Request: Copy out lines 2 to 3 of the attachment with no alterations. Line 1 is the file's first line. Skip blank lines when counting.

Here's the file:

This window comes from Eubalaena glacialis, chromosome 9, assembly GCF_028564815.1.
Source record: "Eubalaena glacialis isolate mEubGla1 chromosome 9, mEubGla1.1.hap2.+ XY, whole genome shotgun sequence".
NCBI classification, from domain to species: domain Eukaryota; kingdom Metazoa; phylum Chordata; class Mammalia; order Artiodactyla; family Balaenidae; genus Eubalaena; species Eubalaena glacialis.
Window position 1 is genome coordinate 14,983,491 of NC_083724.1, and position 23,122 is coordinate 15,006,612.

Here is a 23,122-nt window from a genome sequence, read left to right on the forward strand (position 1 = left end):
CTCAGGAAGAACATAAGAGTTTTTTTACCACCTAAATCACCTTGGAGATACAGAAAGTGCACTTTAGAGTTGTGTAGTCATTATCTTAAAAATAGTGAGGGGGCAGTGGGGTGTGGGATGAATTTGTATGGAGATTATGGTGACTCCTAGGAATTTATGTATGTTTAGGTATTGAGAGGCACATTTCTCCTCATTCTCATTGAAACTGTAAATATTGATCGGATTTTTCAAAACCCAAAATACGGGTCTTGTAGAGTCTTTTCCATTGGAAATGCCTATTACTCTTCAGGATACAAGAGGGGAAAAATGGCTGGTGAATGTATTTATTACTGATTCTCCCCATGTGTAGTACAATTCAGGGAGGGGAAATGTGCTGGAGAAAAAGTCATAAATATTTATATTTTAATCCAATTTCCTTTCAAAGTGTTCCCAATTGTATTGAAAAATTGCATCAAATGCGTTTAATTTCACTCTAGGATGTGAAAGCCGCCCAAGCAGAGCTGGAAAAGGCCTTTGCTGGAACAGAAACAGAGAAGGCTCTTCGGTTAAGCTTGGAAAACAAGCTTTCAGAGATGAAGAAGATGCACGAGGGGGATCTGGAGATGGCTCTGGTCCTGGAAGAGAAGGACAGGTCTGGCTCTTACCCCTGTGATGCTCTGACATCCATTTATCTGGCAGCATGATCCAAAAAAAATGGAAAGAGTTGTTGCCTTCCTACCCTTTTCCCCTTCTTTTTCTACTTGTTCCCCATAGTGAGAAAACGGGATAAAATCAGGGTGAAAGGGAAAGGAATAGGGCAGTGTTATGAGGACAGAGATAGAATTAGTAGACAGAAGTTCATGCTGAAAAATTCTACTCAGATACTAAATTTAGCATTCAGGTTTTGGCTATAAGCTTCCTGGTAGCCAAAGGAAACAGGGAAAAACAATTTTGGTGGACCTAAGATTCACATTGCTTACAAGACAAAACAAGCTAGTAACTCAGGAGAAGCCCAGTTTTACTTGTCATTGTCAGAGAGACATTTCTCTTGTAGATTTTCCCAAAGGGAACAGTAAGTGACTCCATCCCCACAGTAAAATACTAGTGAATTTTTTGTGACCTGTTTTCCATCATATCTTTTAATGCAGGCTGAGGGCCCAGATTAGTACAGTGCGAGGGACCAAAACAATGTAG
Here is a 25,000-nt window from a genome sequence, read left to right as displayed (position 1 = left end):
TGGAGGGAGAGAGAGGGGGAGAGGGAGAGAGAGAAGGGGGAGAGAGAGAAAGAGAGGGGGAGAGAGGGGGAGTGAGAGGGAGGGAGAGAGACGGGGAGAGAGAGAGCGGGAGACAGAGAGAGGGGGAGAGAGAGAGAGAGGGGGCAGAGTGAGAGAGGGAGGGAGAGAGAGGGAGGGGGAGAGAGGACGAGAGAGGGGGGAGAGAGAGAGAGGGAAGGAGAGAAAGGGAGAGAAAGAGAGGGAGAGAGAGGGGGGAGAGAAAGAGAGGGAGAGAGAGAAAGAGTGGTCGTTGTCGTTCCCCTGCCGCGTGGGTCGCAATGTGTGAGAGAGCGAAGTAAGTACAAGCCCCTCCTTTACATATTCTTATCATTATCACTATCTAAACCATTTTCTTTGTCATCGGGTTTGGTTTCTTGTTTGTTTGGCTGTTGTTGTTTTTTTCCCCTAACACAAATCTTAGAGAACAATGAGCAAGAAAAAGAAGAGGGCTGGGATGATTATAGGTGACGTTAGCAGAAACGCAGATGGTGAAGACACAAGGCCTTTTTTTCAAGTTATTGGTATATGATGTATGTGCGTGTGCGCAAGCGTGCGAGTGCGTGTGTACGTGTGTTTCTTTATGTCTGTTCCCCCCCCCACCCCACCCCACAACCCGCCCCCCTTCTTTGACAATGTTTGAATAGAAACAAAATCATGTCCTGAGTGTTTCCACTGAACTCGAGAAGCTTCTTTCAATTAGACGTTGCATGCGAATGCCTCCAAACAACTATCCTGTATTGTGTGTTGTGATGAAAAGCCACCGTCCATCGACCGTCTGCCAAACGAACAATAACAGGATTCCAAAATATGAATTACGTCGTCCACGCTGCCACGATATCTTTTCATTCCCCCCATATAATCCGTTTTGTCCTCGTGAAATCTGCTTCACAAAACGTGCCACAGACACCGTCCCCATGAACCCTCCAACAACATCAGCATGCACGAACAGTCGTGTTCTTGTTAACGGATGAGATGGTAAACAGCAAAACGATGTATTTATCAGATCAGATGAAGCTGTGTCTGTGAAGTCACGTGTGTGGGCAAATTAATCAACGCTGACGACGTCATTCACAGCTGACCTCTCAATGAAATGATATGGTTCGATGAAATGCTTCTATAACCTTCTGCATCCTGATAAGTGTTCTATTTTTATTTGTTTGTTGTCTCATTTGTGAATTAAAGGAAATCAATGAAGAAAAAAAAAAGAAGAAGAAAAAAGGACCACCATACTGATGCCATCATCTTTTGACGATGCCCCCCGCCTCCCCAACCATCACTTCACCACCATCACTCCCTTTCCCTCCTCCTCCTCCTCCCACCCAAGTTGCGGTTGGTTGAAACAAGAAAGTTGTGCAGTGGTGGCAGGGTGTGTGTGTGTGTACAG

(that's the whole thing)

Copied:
Source record: "Eubalaena glacialis isolate mEubGla1 chromosome 9, mEubGla1.1.hap2.+ XY, whole genome shotgun sequence".
NCBI classification, from domain to species: domain Eukaryota; kingdom Metazoa; phylum Chordata; class Mammalia; order Artiodactyla; family Balaenidae; genus Eubalaena; species Eubalaena glacialis.